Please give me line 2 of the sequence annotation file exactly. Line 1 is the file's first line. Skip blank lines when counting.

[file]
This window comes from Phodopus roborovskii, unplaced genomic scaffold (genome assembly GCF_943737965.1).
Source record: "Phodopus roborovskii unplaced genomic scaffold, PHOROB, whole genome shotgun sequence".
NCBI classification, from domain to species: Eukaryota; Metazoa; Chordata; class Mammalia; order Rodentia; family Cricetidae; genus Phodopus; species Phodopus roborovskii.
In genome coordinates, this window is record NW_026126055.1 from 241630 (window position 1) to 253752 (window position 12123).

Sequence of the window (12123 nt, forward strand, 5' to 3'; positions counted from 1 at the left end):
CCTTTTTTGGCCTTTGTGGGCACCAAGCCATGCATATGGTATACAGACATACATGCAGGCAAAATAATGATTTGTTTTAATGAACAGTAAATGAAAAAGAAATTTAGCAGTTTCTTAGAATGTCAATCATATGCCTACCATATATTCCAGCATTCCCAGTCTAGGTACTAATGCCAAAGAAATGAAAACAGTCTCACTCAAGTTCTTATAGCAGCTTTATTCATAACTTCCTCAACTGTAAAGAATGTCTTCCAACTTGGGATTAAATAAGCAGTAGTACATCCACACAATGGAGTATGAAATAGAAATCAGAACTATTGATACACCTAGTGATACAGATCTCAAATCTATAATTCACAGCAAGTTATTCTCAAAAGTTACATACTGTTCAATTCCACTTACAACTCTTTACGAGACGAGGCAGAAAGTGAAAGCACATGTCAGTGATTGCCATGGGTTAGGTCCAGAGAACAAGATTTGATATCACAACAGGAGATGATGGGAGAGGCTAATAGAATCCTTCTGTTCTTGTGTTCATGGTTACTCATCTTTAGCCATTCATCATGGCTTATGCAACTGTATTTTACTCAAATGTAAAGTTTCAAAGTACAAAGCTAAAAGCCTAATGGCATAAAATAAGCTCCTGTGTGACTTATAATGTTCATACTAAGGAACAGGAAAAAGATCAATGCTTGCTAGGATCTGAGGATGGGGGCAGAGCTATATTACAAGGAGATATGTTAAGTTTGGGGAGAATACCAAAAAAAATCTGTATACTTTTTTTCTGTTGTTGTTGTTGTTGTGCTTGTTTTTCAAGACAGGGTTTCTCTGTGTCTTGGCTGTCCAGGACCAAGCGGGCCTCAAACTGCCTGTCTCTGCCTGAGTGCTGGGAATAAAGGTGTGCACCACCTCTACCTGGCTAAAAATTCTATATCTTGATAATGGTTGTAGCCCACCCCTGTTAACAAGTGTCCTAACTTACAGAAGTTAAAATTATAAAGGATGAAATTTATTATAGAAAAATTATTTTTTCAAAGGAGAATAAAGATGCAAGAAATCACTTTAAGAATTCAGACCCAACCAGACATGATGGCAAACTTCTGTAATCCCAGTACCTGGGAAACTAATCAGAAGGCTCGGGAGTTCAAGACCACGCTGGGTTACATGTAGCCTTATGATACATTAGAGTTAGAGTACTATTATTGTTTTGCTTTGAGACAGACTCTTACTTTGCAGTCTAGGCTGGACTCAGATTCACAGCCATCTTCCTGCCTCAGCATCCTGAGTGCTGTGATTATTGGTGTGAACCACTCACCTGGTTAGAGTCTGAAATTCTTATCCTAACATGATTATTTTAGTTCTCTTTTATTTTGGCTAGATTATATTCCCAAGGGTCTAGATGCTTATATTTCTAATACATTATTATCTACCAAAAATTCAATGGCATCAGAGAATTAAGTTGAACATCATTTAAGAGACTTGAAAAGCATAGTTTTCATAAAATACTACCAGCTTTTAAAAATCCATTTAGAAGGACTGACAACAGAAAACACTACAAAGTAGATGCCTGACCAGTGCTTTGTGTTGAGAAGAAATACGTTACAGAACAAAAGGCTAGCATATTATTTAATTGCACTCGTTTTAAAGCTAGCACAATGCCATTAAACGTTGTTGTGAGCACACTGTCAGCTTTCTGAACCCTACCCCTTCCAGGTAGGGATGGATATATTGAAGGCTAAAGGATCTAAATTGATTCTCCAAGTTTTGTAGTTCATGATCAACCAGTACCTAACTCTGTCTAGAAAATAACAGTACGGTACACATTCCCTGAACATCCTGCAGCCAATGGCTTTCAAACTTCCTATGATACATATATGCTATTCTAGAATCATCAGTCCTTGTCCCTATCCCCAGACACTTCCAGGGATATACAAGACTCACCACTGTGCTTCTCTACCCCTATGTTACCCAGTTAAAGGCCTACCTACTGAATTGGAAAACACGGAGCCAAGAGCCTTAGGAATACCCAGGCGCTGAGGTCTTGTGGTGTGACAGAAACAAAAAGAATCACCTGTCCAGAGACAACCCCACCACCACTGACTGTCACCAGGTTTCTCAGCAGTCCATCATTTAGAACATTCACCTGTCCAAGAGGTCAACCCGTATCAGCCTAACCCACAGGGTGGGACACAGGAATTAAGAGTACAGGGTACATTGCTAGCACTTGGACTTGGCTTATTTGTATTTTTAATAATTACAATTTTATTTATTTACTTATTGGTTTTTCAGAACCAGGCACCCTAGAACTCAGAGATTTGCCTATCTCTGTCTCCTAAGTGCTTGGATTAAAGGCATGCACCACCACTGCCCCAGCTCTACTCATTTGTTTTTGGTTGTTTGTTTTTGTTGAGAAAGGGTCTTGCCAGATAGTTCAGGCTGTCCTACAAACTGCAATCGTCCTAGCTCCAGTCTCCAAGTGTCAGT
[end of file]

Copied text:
Source record: "Phodopus roborovskii unplaced genomic scaffold, PHOROB, whole genome shotgun sequence".